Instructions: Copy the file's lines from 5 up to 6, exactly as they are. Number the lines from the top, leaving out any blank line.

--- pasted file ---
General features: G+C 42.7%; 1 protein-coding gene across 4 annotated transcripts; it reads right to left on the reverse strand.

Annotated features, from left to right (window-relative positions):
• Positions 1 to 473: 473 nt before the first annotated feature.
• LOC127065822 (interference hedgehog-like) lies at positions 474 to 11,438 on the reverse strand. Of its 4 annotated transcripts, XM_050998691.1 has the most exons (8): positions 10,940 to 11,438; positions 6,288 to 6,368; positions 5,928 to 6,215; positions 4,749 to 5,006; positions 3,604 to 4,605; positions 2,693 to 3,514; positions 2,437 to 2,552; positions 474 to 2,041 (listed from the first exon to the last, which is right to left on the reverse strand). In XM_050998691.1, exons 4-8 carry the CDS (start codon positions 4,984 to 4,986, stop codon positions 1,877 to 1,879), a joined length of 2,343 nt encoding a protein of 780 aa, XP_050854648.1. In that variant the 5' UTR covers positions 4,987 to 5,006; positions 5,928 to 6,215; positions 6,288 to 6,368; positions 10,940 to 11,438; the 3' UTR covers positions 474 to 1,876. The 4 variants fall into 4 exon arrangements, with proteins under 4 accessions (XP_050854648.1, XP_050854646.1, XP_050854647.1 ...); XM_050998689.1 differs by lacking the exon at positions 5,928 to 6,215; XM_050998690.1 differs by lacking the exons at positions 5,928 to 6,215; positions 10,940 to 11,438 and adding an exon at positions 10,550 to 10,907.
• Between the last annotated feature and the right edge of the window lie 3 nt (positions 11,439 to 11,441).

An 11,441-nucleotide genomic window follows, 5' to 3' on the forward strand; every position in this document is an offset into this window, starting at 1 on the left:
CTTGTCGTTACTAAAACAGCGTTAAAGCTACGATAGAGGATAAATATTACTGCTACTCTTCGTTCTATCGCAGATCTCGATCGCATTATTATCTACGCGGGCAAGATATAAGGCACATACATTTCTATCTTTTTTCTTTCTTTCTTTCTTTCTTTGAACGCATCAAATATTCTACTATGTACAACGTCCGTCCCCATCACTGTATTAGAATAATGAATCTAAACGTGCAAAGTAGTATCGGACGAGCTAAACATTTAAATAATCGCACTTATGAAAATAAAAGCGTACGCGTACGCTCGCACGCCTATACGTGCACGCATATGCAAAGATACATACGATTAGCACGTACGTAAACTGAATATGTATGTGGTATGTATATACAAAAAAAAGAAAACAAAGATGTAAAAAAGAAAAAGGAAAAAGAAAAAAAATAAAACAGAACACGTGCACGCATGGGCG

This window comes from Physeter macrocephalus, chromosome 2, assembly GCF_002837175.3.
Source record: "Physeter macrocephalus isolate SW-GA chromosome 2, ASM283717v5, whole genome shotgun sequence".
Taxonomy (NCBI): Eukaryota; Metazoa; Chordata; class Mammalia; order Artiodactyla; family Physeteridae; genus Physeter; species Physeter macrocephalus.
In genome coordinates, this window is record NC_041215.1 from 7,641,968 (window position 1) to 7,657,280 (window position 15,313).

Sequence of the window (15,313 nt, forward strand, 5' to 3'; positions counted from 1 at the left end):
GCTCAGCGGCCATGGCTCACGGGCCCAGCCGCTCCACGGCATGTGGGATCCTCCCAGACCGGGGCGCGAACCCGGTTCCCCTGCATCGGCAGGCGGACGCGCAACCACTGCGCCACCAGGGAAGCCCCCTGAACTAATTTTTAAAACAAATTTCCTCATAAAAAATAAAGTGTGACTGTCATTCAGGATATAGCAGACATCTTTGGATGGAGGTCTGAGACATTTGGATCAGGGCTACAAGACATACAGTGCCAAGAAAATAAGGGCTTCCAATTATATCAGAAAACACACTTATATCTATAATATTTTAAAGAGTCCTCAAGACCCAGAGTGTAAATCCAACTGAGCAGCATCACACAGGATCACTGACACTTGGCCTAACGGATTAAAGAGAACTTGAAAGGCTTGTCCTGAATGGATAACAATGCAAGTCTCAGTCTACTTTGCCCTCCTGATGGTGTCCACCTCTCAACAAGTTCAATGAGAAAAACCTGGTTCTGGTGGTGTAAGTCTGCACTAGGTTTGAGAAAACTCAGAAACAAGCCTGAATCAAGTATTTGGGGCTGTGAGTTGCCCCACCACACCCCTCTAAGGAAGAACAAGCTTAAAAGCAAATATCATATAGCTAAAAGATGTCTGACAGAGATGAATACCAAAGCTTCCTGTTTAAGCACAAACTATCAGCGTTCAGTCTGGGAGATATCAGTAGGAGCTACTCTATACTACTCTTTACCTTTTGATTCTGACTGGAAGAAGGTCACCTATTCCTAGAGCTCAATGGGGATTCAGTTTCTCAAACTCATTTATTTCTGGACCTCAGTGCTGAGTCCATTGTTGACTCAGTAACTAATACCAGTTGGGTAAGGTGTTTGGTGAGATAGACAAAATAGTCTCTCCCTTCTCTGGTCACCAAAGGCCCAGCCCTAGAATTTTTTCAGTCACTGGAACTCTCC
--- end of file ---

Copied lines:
• Between the last annotated feature and the right edge of the window lie 3 nt (positions 11,439 to 11,441).

An 11,441-nucleotide genomic window follows, 5' to 3' on the forward strand; every position in this document is an offset into this window, starting at 1 on the left: